Eugene Ely makes the first takeoff from USS Birmingham on November 14th 1910
On a blustery November 14th in the year 1910 a young civilian pilot hailing from Williamsburg Iowa became the first man to fly an aircraft off the deck of a ship. At the age of 24 and having taught himself to fly barely 7 months before Eugene Ely readied himself and his Curtis biplane aboard the Cruiser USS Birmingham anchored just south of Fort Monroe in Hampton Roads. Ely was there because he was discovered by Navy Captain Washington Irving Chambers who had been tasked with exploring how aircraft might become part of Naval Operations. Chambers had no budget or authority for his seemingly thankless task but hearing that a German steamship might launch and aircraft from a ship hustled to find a way to stake a claim for the U.S. Navy to be the first in flight. Weather was bad that day as is so typical for Hampton Roads in November and between rain squalls Ely decided to launch even though Birmingham did not have steam up to get underway to assist the launch. Ely gunned the engine and his biplane rumbled down the 57 foot ramp and as he left the deck the aircraft nosed down and actually make contact with the water splintering the propeller and forcing him to cut the flight short and land on Willoughby Spit about 2 ½ miles away not far from the southern entrance to the modern Hampton Roads Bridge Tunnel is. Chambers would talk Ely into making the first landing on a Navy ship the Armored Cruiser USS Pennsylvania in San Francisco Bay on January 18th 1911. Ely died in a crash at the Georgia State Fairgrounds on October 11th 1911.
USS Langley CV-1
The Naval was slow to build upon the early achievements and the British and France would commission Aircraft Carriers well before the USS Langley CV-1 a converted Collier was commissioned. After Langley the Navy commissioned the converted Battlecruisers USS Lexington CV-2 and USS Saratoga CV-3 in the mid 1920s.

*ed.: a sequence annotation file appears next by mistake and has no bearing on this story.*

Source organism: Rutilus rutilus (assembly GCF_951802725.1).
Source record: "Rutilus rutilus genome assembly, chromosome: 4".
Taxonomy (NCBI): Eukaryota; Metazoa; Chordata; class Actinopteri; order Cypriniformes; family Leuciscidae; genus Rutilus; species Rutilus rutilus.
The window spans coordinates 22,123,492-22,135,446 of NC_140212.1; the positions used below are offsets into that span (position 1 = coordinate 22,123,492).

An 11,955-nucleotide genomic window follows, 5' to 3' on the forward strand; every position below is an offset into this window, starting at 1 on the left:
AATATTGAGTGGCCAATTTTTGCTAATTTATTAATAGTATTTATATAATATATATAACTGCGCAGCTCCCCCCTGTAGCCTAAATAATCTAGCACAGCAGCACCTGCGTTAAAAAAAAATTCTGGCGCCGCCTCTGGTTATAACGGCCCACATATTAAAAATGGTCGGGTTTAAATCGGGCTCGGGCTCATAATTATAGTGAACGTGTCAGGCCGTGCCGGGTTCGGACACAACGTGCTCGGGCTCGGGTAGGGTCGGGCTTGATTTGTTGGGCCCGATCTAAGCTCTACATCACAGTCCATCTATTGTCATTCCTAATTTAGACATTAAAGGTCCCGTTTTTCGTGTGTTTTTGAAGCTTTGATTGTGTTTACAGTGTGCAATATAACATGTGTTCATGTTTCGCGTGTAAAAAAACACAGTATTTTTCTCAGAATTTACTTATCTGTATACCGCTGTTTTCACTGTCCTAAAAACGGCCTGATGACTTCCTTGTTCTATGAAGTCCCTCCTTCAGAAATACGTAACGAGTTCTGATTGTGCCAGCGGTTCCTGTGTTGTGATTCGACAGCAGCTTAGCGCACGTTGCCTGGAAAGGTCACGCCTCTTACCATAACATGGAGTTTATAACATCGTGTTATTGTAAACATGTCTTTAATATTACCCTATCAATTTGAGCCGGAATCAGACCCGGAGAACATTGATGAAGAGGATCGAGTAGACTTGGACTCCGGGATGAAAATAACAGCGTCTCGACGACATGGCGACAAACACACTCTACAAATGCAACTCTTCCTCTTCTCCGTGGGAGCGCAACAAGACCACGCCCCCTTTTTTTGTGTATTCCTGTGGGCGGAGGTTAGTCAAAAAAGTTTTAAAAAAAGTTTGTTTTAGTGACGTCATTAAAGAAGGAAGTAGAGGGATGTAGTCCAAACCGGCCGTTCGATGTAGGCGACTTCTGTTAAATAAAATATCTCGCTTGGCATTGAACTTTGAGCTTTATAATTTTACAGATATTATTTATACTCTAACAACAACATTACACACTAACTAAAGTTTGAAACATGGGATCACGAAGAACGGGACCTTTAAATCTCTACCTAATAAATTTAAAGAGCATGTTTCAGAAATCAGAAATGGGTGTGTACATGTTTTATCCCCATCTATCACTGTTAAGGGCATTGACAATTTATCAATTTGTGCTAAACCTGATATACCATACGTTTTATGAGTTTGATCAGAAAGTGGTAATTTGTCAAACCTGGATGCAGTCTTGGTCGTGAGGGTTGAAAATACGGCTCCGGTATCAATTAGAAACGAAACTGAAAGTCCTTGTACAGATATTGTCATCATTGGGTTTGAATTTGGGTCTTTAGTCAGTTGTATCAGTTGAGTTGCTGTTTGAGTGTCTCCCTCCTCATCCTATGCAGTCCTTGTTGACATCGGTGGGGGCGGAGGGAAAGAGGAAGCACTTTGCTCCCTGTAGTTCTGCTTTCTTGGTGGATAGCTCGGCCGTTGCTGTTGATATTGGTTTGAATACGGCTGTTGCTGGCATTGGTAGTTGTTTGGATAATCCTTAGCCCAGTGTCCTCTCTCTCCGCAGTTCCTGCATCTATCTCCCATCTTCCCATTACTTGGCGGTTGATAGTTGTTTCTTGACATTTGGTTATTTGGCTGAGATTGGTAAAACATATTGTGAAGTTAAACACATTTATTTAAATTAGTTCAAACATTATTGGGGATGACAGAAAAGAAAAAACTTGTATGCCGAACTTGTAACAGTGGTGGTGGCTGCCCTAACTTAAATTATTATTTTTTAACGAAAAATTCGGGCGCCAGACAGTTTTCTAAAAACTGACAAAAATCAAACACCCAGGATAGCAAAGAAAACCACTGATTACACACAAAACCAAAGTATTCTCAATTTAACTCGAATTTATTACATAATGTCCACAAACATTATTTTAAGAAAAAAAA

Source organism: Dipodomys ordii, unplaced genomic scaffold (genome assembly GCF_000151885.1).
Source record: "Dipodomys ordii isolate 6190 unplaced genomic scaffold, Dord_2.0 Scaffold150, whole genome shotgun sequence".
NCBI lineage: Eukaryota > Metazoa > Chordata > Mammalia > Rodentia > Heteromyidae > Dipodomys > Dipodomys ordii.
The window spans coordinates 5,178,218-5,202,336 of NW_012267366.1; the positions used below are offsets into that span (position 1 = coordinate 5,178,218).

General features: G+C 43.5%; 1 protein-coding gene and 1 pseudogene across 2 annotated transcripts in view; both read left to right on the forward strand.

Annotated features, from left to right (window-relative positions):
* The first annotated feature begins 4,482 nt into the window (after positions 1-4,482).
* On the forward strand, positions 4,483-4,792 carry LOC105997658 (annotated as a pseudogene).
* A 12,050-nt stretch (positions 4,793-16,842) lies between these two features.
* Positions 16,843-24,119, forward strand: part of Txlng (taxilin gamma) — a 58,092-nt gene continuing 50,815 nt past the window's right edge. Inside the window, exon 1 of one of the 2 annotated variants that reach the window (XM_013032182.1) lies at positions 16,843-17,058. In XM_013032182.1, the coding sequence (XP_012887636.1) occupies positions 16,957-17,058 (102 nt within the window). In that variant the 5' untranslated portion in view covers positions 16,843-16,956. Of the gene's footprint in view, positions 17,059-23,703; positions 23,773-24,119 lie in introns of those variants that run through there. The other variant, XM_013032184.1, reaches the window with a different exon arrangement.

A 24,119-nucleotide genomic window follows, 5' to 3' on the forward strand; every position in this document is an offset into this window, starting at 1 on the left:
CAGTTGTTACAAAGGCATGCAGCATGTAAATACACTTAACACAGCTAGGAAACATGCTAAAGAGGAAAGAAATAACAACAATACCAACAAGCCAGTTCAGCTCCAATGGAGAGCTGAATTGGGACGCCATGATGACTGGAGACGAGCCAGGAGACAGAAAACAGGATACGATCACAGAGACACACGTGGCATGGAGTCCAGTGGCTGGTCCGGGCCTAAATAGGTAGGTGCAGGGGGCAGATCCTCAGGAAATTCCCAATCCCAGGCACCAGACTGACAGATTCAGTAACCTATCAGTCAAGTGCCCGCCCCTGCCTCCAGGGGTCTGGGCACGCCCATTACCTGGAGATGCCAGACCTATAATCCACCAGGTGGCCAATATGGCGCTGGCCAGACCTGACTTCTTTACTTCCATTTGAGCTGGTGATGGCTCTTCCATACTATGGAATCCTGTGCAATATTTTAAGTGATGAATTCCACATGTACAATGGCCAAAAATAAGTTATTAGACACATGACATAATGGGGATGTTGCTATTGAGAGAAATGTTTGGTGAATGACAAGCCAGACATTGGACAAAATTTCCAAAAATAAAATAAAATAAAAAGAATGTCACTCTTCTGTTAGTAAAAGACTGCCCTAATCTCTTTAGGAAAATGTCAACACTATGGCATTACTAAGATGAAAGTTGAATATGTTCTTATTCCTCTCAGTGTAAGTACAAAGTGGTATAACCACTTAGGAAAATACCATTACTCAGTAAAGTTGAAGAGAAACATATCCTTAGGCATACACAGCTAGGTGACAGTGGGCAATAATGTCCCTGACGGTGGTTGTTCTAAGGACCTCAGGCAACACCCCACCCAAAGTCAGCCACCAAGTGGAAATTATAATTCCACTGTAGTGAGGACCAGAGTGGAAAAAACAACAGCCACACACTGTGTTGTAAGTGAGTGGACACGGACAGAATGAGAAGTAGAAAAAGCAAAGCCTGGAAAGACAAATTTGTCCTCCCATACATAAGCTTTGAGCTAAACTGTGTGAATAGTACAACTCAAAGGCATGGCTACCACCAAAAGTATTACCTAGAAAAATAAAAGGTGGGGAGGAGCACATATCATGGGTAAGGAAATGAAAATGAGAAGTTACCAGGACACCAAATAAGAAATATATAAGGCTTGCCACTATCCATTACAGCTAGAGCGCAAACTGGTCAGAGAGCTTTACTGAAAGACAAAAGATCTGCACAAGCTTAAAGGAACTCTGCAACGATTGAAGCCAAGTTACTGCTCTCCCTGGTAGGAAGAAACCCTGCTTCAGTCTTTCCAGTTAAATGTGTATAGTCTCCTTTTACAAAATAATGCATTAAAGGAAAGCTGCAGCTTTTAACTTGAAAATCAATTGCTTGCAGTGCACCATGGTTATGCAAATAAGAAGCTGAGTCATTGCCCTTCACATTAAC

USS Lexington CV-2 October 1941
The three ships formed the nucleus of the Navy’s embrace of aviation and the pilots that they trained and the experience gained would be the foundation of the Navy’s success in the Second World War. They would be joined by the USS Ranger CV-4 the first U. S. Navy Carrier designed as such from the keel up in 1934.
USS Enterprise CV-6
In 1937 the Navy commissioned the first of its true Fleet Carriers the USS Yorktown CV-5 which was followed by the USS Enterprise CV-6 in 1938, the USS Wasp CV-7 an improved version of Ranger in was commissioned in 1940 and the USS Hornet CV-8 in 1941. These ships would bear the brunt of US Navy operations in the first year of the war following the disaster at Pearl Harbor. Of these ships only the Enterprise and Saratoga would survive the first year of the war in the Pacific. Langley now a Seaplane Carrier was sunk during the Battle of the Java Sea in February 1942. Lexington would go down at Coral Sea in May 1942. Hornet would launch the Doolittle Raid against Japan on April 18th 1942. Yorktown, Enterprise and Hornet would take on and defeat the Japanese Carrier Strike force and sink the Akagi, Kaga, Soryu and Hiryu at Midway to avenge Pearl Harbor. Yorktown was sunk in the battle but Midway stopped the Japanese advance in the Pacific.